Nepal’s Opportunity as an Entrepôt

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--BY KRISHNA RAJ BAJGAIN

The future of Sino-India economic relations looks unpredictable given recent developments following border tensions. The growing fever of nationalism is exacerbating the already fragile economic relations. Business communities in both countries are serious about ongoing developments and are looking for a permanent solution to this phenomenon.

China’s economic engagement in India was growing in an encouraging trend over the past few years. China was investing in Indian startups and was a major supplier of vital industrial inputs. But now, Indian think tanks are worried about what will happen now and what will be the long-term impact of the growing economic nationalism which has sent clear signals that direct economic relations between China and India are less and less likely in the coming months or even years.

Nepal has an opportunity here if it wants and plays it out strategically. It is located between India and China and has relatively amicable relations with both rival neighbours. The recent differences can be ironed out easily if they both Nepal and India  have the political will. And, Nepal already has served as an entrepôt between India and China in the past.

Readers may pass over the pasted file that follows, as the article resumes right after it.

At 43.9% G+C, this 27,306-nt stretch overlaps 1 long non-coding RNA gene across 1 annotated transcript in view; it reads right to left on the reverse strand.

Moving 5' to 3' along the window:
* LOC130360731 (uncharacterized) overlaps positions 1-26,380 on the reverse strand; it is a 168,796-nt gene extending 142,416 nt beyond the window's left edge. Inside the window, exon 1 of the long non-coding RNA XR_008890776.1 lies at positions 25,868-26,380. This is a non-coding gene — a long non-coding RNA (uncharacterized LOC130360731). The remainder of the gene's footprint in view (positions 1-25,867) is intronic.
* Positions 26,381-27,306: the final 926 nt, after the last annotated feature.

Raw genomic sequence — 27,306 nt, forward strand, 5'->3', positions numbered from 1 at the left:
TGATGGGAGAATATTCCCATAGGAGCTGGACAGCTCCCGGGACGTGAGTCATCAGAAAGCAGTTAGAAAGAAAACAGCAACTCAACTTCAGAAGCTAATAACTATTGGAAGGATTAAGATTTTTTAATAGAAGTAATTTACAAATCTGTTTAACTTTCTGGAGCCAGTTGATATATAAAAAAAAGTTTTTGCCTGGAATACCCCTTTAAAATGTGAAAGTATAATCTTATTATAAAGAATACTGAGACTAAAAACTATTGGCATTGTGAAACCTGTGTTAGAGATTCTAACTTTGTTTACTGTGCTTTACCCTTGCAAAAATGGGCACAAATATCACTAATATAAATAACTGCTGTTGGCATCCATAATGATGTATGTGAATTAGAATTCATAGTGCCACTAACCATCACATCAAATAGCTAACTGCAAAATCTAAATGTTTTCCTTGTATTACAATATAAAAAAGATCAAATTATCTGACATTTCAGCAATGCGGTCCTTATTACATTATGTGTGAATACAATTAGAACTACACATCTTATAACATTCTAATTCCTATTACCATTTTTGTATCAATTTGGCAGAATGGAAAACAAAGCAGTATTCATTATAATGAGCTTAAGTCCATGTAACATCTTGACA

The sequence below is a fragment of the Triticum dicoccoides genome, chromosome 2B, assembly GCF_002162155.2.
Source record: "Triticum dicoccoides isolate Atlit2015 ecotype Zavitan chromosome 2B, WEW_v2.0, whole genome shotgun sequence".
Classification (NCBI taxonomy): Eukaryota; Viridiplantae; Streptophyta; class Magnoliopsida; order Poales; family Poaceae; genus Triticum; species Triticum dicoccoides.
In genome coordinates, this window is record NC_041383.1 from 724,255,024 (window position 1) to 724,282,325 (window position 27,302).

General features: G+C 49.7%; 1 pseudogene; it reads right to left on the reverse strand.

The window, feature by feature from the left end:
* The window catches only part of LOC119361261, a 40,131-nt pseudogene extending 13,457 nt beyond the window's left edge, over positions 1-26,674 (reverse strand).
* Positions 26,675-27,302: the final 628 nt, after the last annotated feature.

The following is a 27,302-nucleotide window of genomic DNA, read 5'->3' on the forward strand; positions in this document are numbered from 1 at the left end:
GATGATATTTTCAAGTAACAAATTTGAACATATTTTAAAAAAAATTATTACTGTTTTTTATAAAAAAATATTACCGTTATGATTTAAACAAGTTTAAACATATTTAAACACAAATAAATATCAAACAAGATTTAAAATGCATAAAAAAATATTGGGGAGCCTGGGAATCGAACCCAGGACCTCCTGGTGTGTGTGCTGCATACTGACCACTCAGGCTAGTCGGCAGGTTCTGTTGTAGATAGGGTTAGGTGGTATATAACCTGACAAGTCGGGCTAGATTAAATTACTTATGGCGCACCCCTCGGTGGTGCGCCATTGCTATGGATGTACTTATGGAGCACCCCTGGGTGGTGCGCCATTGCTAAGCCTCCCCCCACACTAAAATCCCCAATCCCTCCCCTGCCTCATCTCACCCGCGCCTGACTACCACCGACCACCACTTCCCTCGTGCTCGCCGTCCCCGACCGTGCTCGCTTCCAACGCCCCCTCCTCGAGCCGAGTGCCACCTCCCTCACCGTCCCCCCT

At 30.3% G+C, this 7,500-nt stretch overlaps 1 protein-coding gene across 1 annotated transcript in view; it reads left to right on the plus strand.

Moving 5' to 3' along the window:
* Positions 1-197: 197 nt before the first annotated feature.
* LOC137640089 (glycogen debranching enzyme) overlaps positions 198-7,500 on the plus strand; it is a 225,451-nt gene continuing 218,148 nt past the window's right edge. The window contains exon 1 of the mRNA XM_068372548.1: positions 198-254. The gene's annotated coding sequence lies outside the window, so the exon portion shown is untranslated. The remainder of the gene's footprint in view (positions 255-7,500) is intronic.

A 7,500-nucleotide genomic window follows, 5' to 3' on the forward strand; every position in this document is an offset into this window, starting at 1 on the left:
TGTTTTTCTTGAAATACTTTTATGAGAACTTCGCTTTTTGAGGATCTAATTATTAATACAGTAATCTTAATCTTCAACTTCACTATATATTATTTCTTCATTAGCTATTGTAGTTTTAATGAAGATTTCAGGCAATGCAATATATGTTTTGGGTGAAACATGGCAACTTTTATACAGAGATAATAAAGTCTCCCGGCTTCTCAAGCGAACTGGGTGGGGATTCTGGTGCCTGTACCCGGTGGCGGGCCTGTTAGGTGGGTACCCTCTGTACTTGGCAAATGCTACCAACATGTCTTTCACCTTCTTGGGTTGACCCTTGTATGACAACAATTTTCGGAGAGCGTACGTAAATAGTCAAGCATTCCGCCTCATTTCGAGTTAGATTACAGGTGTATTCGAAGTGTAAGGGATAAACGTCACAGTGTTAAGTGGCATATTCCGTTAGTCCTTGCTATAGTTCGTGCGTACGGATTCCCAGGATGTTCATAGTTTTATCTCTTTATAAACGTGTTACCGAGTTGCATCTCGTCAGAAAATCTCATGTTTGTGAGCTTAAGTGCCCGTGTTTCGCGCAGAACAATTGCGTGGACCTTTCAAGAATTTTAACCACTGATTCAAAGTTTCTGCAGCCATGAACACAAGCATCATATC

Nepal should develop infrastructural facilities (physical and institutional) to minimise the cost of doing business in Nepal, making it at least on par with the cost of doing business in the best performing countries like Singapore and the other European countries. A functional entrepôt economy needs a competent human resource reserve. Predictability in rules, such as related to taxes and dispute settlement, is a must for an entrepôt to secure investment from the risk of being usurped by the state or powerful businessperson of the entrepôt country. Rule of law and good governance will remove the worry of state intervention. Simple and unambiguous procedures and tax regime are vital components in attracting investors in the entrepôt state.  

Considering the trade flow between China and India and taking the emerging geopolitical development into account, Nepal should make herself prepared to grab the opportunity available as a neutral country located between China and India. We should engage with India and China to establish assembling industries in Nepal targeted to these two markets. We should facilitate to establish contact offices, branches and outlets of the Chinese and Indian industries in Nepal. Nepal should organise trade fairs, exhibitions, B2B meetings, seminars, and appropriate academic activities to provide China and India with a neutral forum for more interaction and deeper connection.

 

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